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Still guzzling, but at a slower pace

Image: Gas prices
Sign of the times: $4 gas at a San Francisco filling station earlier this week.Justin Sullivan / Getty Images
/ Source: Business Week

For 20 years now, workers in Palm Beach County, Fla., have been counting cars with sensors at strategic points along the county's 4,000 miles of roads. And as sure as the tide flows in the nearby Atlantic, nearly every year traffic volume has climbed at least 2 percent. But in 2007 there was a slight decline in the number of vehicles on the roads. And this year, traffic is down 7.5 percent through March. "We're seeing a very significant change," says county engineer George Webb. "We're having a good time speculating why."

It's not just Palm Beach. Traffic levels are trending downward nationwide. Preliminary figures from the Federal Highway Administration show it falling 1.4 percent last year. Now, with nationwide gasoline prices having recently passed the inflation-adjusted record of $3.40 a gallon set back in 1981, the U.S. Energy Information Administration is predicting gas consumption will actually fall 0.3 percent this year. That would be the first annual decline since 1991. Others believe the falloff in consumption is actually steeper than the government's numbers show. "Our canaries out there tell us they are seeing demand drop much more considerably than the fraction the EIA is talking about," says Tom Kloza, chief oil analyst at Oil Price Information Service, a market research firm in Gaithersburg, Md.

Is oil-guzzling America changing its profligate ways? Some think so, though it's worth noting the U.S. still consumes one-third of the world's annual gasoline output. "It appears we've finally hit the ceiling that's causing the U.S. population to rethink how and where they use their vehicles," says Paul Weissgarber, who heads the energy practice at consulting firm A.T. Kearney.

Just look at the latest auto sales figures. Sales fell 8 percent overall during the first quarter of 2008, and those of gas-guzzling large SUVs and pickup trucks dropped off a cliff, down 27 percent and 14 percent, respectively. High gas prices are forcing even SUV lovers to shift gears. Fed up with spending $100 five times a month to fill up his Chevrolet Suburban, auto parts exec Ron Gesquere recently bid $10,000 on eBay for a used Mini Cooper S. "I could make the payments on the Mini with the savings in gas," says the suburban Detroit resident.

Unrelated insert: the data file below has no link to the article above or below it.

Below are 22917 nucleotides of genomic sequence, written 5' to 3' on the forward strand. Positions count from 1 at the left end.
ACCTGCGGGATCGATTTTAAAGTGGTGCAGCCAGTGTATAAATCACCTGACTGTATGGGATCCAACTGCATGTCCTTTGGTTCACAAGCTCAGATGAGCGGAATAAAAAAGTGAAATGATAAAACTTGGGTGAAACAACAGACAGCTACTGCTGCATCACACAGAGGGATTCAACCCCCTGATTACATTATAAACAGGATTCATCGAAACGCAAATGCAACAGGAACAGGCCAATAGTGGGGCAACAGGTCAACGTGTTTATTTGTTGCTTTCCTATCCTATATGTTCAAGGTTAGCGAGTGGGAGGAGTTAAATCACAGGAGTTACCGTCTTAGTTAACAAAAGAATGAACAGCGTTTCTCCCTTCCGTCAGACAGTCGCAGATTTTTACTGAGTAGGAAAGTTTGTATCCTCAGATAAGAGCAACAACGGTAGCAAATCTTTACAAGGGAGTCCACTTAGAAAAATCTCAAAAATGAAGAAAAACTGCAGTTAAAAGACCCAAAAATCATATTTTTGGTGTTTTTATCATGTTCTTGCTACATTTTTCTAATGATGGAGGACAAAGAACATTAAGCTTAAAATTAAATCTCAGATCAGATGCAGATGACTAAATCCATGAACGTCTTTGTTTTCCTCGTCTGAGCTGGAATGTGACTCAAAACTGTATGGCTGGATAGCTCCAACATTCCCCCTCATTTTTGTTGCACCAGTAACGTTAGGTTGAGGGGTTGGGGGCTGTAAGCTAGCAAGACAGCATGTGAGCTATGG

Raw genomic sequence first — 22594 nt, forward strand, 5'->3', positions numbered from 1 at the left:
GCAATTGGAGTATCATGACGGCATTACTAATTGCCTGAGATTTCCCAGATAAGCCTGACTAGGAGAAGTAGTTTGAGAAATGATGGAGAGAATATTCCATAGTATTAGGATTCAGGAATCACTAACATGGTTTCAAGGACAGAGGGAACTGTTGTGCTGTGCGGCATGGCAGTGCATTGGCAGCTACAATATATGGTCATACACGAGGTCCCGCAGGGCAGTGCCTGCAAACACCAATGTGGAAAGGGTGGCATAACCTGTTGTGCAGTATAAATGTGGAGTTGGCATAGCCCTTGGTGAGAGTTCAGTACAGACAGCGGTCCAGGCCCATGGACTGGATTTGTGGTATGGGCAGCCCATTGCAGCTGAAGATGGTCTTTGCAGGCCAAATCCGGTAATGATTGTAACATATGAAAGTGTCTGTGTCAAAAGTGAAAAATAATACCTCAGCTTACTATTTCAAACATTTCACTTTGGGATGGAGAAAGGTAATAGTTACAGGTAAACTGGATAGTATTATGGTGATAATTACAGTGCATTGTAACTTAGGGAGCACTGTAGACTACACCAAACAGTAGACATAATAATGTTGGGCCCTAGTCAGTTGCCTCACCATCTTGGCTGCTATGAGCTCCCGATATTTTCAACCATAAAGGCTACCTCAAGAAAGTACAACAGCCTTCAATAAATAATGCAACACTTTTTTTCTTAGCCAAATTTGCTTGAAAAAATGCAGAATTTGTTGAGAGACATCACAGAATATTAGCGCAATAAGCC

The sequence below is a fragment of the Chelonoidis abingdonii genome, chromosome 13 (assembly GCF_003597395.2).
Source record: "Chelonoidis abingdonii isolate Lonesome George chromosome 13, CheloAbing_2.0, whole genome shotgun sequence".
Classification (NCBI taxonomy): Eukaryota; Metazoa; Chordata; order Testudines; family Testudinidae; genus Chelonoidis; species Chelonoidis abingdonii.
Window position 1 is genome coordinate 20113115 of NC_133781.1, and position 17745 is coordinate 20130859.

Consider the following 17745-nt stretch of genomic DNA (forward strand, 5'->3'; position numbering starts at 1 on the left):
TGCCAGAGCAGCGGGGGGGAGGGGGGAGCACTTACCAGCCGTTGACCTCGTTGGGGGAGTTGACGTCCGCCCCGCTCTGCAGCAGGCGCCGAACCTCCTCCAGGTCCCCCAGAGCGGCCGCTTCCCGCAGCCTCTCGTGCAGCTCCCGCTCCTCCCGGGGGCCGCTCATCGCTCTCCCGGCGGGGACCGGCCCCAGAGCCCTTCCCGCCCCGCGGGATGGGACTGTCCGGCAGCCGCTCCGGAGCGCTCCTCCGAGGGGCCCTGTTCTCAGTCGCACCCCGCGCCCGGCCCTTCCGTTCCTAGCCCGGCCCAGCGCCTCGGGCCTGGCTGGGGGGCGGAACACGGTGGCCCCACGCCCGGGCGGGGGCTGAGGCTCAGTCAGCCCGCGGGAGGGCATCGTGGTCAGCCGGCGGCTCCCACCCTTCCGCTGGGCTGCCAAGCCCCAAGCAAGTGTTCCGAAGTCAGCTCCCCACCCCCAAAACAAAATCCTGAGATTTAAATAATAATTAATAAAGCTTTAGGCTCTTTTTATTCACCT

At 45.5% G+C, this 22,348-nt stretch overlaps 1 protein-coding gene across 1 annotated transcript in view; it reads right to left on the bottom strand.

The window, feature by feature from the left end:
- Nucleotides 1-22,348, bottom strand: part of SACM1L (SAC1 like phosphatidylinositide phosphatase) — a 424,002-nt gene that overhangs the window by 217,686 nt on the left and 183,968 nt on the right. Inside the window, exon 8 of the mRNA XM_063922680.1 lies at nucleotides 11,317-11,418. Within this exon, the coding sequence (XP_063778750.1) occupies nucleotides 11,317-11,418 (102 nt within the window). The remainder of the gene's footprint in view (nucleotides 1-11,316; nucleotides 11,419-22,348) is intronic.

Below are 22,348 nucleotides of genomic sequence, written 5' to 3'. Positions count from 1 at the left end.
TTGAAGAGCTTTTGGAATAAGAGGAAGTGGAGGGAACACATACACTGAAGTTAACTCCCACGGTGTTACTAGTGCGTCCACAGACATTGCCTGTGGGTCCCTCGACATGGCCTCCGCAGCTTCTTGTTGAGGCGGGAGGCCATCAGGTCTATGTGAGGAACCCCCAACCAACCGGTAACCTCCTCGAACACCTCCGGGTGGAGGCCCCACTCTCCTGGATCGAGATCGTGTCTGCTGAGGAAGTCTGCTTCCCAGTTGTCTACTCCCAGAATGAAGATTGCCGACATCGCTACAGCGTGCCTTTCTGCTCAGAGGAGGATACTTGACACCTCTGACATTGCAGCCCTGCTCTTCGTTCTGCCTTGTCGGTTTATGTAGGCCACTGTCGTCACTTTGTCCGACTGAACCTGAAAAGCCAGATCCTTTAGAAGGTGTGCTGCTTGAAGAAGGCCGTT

For years industry analysts were surprised that gasoline consumption continued to rise even as prices kept climbing. But now it looks as if some sort of psychological threshold has been breached. Fuel prices are rising faster than incomes, the war in Iraq has fanned concerns about U.S. oil dependency abroad, and a growing climate awareness has taken hold among consumers.

Consider, too, that ridership on public transport climbed to a 50-year high in 2007, reports the American Public Transportation Assn., thanks in part to the fact more companies are picking up at least part of the tab. And sales of more fuel-efficient cars are up. The shift has not been lost on Detroit's Big Three, which depend on SUVs and pickups for a big chunk of their profits. "Fuel economy as a selling point is absolutely here to stay," says James Farley, group vice-president of marketing and communications at Ford Motor. "Our future plans revolve around the idea that gasoline is going sideways and up from here, not down."

Demographic factors may also weigh on gasoline consumption. In the 1950s and '60s, when the postwar march to the suburbs was in full swing and the nation's highways were being built out, gas consumption grew by an average of 4 percent a year. In more recent years, that rate has moderated to 1.2 percent. A study released in April by the EIA posited that part of the decline could be attributed to falling population growth and baby boomers exiting their peak driving years. That translates into fewer car sales. "What we were seeing is the automobile market is saturated," says Tancred Lidderdale, senior economist with the EIA. "Even as income continues to grow, we're not going to see the number of cars increase any further."

Mind you, it's not yet certain that falling gas consumption is a trend that's here to stay. Historically, consumption tends to dip during recessions, then rebounds after. "There have really only been a few times Americans have cut back their gas consumption over a long period of time," says Geoff Sundstrom, a spokesperson for AAA. "Those occasions are where you've had high prices and a recession, such as 1974 and 1981. It looks like we're heading into another one of those." In fact, the EIA's researchers expect that consumption growth will rise back up to 0.9 percent next year — though that's still below the 1.2 percent we've averaged so far this decade. Many analysts have been knocking down their estimates of worldwide oil demand growth, due in large part to weaker consumption in the U.S.

So even if gas consumption does bounce back, it's likely to do so at a much slower pace. "Consumer habits are pretty sticky," says Adam Robinson, an energy analyst at Lehman Brothers. "We've seen a long period of high prices that has finally hit the consumer, and now they're going to shift their preferences."

Indeed, some commuters are surprised at how easily public transport can become habit-forming. Aly Cohen, a 27-year-old financial analyst at Costco Wholesale, first tried taking the bus to work in January after her car got stuck in the snow. Now, with her employer picking up most of the $63 tab for a monthly bus pass, she has stopped driving to work altogether and cut her gas consumption in half. "It's nice," she says. "I can take a nap or read." If copied on a large scale, such shifts in commuting habits may change the energy consumption game in the U.S.